IMO Industries, Inc. v. Kiekert AG

155 F.3d 254 (3rd Cir. 1998)
  • Opinion Date: September 3, 1998

TORTIOUS INTERFERENCE; JURISDICTION—Where allegedly tortious interference with a contract is not expressly aimed at a jurisdiction such as New Jersey, the Due Process Clause requirement of minimum contacts is not met, and personal jurisdiction does not exist.

A multinational corporation, with its principal place of business in New Jersey, alleged that a German corporation tortiously interfered with its attempt to sell its wholly owned Italian subsidiary to one of the tortfeasor’s competitors, a French corporation. The alleged tortfeasor sent a series of letters to the Italian subsidiary, a New York investment firm, and the plaintiff’s representative in the sale, threatening that it would revoke the licensing agreement it had with the subsidiary if the deal went through. According to the complainant, the deal never went through because of these threats, causing it considerable loss. The thwarted seller argued that personal jurisdiction against the tortfeasor was proper based upon its minimum contacts with New Jersey. The corporation also argued that the tortfeasor’s commission of an intentional tort, the effects of which would be felt in New Jersey, justified jurisdiction. The district court dismissed the case for lack of personal jurisdiction and the Third Circuit affirmed.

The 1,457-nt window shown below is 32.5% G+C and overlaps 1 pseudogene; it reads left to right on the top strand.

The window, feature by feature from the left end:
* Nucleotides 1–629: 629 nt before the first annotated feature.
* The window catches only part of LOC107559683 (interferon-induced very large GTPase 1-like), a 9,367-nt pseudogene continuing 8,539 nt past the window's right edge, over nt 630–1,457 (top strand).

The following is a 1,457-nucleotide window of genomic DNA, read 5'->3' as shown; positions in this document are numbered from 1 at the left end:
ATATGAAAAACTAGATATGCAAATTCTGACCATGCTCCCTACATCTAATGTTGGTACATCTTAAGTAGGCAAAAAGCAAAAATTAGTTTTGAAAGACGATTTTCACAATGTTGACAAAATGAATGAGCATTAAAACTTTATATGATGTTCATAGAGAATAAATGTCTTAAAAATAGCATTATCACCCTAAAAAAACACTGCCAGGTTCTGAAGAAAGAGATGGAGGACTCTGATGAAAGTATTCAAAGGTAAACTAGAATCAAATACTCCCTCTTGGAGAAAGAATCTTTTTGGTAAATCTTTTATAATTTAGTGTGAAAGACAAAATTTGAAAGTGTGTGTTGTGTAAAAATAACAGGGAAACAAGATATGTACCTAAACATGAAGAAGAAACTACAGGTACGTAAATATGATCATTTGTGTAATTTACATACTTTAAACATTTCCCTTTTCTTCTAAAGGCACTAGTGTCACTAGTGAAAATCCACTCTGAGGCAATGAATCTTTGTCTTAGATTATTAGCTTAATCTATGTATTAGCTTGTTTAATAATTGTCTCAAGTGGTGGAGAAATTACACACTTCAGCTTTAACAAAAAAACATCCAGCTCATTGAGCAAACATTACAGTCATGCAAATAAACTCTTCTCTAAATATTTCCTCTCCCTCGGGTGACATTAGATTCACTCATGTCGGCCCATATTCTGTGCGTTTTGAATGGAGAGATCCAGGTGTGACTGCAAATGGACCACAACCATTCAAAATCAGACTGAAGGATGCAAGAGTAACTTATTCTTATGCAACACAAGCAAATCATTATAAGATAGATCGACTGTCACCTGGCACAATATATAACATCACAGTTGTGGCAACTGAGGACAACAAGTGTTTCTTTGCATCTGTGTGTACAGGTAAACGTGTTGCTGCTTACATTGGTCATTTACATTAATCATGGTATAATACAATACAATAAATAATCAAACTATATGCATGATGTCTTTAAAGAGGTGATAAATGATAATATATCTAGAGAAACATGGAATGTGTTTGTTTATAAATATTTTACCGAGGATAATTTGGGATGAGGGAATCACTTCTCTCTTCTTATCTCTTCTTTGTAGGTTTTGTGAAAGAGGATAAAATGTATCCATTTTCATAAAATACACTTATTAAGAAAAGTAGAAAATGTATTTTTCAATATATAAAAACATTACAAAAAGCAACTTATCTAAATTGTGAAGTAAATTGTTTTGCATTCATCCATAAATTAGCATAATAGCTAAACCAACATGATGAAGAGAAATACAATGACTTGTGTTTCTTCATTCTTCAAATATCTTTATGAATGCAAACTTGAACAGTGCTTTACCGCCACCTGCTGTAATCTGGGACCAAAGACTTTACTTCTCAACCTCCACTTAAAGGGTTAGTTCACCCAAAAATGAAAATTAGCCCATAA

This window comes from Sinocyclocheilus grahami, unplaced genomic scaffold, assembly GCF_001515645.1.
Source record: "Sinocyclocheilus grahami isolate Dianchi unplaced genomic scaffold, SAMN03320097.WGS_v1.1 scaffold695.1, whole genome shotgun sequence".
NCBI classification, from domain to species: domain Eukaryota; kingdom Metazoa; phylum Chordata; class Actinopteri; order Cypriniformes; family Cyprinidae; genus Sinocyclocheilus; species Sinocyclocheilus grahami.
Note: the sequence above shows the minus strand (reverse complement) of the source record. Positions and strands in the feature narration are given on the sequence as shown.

The Third Circuit applied the Calder test to this case. The Calder test requires that three elements must be satisfied in order for a tort to serve as the basis of jurisdiction. These elements are: first, the defendant committed an intentional tort; second, the forum was the focal point of the harm suffered by the plaintiff as a result of that tort; and third, the forum was the focal point of the tortious activity in the sense that the tort was aimed at the forum. In this case, the Third Circuit held that the third prong of this test was not satisfied. The solicitation of bids was done in New York, and the bid that the tortfeasor allegedly interfered with came from a French company. The subject of the bidding was an Italian company, and the licensing agreement (upon which the alleged tortious activity was based) appears to have been governed by German law. The fact that the letters may have been passed to the corporation in New Jersey did not overcome the fact that New Jersey was not the focus of the dispute.